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                                                        DR. DAN PETERSON

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                                     DENTAL  Updated Weekly! 2008

Oral health is the gateway to overall health!

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             Many Americans suffer from a reduced quality of life due to oral
             and facial pain.*

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December 2008

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June 2008

ADA Comments on FDA's Settlement of Dental Amalgam Lawsuit

WASHINGTON, June 11, 2008—The American Dental Association (ADA) believes the recent settlement between the U.S. Food and Drug Administration (FDA) and the group Moms Against Mercury simply sets a definite deadline (July 28, 2009) for the FDA to complete what it began in 2002—a reclassification process for dental amalgam, a commonly used cavity filling material. As far as the ADA is aware, the FDA has in no way changed its approach to, or position on, dental amalgam.

Contrary to some assertions, the FDA’s current reclassification proposal does not call for restrictions on the use of amalgam in any particular population group.  It merely restates FDA’s ongoing call for public comments on that issue, as well as the findings of the most current scientific studies on amalgam.

A substantial body of peer-reviewed, scientific literature supports the safety of dental amalgam, including two clinical trials involving children published in the April 2006 Journal of the American Medical Association. The studies found that children with amalgam fillings do not experience adverse effects related to neurobehavioral, neuropsychological (IQ) and kidney function compared to a control group with composite (tooth colored) fillings.  The ADA believes these studies support the existing scientific understanding that the minute amount of mercury released by amalgam does not adversely affect children’s health.

"People depend on the FDA and other government health agencies to help protect their health. It’s critically important that public health recommendations are based on sound scientific evidence," states ADA President Mark J. Feldman, DMD. "The ADA will continue to advocate for the best oral health of the public as part of the FDA regulatory process."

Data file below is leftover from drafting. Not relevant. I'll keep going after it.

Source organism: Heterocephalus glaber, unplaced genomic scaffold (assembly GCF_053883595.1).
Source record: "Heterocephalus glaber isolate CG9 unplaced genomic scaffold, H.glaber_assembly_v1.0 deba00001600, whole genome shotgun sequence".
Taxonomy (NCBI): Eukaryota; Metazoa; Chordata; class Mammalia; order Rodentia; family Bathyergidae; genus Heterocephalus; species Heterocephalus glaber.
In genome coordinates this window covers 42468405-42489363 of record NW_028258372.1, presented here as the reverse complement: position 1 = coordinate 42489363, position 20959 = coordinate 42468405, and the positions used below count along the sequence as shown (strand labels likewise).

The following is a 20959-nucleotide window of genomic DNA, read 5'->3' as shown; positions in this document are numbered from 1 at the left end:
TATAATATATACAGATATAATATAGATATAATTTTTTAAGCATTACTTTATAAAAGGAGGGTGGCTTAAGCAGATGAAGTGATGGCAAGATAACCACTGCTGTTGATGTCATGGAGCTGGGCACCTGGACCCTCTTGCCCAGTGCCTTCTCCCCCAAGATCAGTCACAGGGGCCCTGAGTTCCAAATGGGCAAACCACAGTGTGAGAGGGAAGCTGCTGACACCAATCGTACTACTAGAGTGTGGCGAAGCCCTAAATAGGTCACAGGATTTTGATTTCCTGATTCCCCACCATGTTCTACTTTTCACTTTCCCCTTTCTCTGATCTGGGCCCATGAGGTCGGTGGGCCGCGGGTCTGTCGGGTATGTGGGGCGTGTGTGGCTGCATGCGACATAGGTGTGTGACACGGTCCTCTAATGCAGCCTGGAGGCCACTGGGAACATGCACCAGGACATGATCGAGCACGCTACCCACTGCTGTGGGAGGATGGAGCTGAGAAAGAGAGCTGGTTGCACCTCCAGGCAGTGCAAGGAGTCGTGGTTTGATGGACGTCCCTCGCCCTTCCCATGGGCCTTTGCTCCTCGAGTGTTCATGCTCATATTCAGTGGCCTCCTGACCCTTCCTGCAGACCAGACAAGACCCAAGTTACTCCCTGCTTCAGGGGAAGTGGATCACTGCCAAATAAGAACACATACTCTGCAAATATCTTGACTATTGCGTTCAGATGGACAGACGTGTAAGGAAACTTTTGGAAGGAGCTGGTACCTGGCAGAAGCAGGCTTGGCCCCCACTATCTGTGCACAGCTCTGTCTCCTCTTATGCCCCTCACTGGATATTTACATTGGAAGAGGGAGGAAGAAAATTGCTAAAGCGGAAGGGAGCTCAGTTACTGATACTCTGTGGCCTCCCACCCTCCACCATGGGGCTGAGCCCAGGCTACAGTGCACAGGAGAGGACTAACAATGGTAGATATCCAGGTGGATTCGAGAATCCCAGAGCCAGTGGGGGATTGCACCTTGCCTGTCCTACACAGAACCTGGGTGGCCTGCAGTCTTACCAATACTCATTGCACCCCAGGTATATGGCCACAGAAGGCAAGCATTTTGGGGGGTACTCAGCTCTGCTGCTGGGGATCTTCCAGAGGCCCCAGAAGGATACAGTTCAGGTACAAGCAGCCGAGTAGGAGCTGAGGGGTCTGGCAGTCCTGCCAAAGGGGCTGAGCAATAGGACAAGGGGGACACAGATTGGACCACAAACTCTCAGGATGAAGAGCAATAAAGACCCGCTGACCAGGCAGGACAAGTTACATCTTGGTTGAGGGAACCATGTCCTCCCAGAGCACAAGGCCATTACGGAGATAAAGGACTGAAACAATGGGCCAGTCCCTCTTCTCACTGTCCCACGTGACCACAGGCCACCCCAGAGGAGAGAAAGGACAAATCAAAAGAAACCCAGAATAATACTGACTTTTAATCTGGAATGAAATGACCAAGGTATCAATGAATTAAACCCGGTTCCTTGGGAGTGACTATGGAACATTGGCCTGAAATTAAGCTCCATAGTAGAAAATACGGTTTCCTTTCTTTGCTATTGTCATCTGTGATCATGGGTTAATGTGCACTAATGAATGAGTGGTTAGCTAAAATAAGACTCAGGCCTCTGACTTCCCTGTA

Presently, FDA has different classifications for encapsulated amalgam and its component parts, dental mercury and amalgam alloy. The FDA’s proposed reclassification, which the ADA has supported since 2002, would place encapsulated amalgam and its components under one classification.

Based on extensive studies and scientific reviews of dental amalgam by government and independent organizations worldwide, the ADA believes that dental amalgam remains a safe, affordable and durable cavity filling choice for dental patients.  

The ADA offers additional information about the various dental filling options at the following link:

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IRN Workshop on Alzheimer's Disease, Dementia and Parkinson's Disease 6/08:

Parkinson's Disease and Oral Health-Effects increased cavities, plaque and gum inflammation and periodontal disease in PD Patients; reduction in hand to mouth mobility and toothbrush skills; partial or complete dentures=poor fit; dry mouth with reduced saliva due to medication.  Solutions: Regular dental exams every 6 months; dental cleaning every 3-6 months; use of electric toothbrushes with adaptive grips for limited hand sills; caregivers have responsibility in sever PD; Dry mouth OTC prouucts along with Xero-Lube, Salivart, MoiStir, Orex, no alcohol based commercial mouthwashes; swallowing evaluation for excess saliva and avoid tabacco. Source Silverman NYU Study of Parkinson's APDA

May 2008

ADA, in collaboration with OralCDx Laboratories, is embarking on a three-year nationwide public service campaign to boost public awareness of oral cancer and spotlight the dentist’s role in helping to stop this disease years before it can even start.

April 2008

BPA And Dental Sealants

Polycarbonate-one of the plastics that carry the No. 7 recycling symbol is a material that is suggested in Nutrition Action Healthletter  by David Schardt April 08 pgs 8-11 to have limited exposure too.  What worries scientists about BPA is that it is an estrogen "mimic".  It activates the same receptors in the body as estrogen does.  Because hormones are the messengers in the body's endocrine system, chemicals like BPA are called "endocrine disruptors".  "BPA is the largest volume endocrine disrupting chemical in commerce. " It causes a host of problems including breast and prostate cancer.  Bisphenol A may cause brain and behavioral disturbances in young animals...especially young animals.